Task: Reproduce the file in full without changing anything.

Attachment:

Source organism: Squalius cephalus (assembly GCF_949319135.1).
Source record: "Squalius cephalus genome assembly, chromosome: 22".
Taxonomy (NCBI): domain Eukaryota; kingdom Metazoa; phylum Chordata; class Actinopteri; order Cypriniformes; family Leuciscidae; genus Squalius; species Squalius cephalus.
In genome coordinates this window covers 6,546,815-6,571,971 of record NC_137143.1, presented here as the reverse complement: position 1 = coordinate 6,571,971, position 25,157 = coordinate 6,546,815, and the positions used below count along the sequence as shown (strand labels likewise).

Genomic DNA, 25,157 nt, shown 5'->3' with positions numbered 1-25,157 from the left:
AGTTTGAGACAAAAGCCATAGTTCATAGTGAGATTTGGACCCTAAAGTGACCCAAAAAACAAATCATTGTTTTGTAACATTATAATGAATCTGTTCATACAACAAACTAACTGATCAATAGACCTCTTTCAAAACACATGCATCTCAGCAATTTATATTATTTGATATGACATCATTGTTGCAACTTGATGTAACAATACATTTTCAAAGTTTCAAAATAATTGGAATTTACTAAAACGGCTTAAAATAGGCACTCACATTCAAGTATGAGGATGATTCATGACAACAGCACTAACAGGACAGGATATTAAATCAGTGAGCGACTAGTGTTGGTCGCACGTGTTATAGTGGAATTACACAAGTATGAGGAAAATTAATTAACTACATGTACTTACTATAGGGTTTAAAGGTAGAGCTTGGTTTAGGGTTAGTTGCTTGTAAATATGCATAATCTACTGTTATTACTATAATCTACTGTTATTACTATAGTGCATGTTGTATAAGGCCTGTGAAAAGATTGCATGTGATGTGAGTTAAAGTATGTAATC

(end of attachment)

Source organism: Squalius cephalus (assembly GCF_949319135.1).
Source record: "Squalius cephalus genome assembly, chromosome: 22".
Taxonomy (NCBI): domain Eukaryota; kingdom Metazoa; phylum Chordata; class Actinopteri; order Cypriniformes; family Leuciscidae; genus Squalius; species Squalius cephalus.
In genome coordinates this window covers 6,546,815-6,571,971 of record NC_137143.1, presented here as the reverse complement: position 1 = coordinate 6,571,971, position 25,157 = coordinate 6,546,815, and the positions used below count along the sequence as shown (strand labels likewise).

Genomic DNA, 25,157 nt, shown 5'->3' with positions numbered 1-25,157 from the left:
AGTTTGAGACAAAAGCCATAGTTCATAGTGAGATTTGGACCCTAAAGTGACCCAAAAAACAAATCATTGTTTTGTAACATTATAATGAATCTGTTCATACAACAAACTAACTGATCAATAGACCTCTTTCAAAACACATGCATCTCAGCAATTTATATTATTTGATATGACATCATTGTTGCAACTTGATGTAACAATACATTTTCAAAGTTTCAAAATAATTGGAATTTACTAAAACGGCTTAAAATAGGCACTCACATTCAAGTATGAGGATGATTCATGACAACAGCACTAACAGGACAGGATATTAAATCAGTGAGCGACTAGTGTTGGTCGCACGTGTTATAGTGGAATTACACAAGTATGAGGAAAATTAATTAACTACATGTACTTACTATAGGGTTTAAAGGTAGAGCTTGGTTTAGGGTTAGTTGCTTGTAAATATGCATAATCTACTGTTATTACTATAATCTACTGTTATTACTATAGTGCATGTTGTATAAGGCCTGTGAAAAGATTGCATGTGATGTGAGTTAAAGTATGTAATC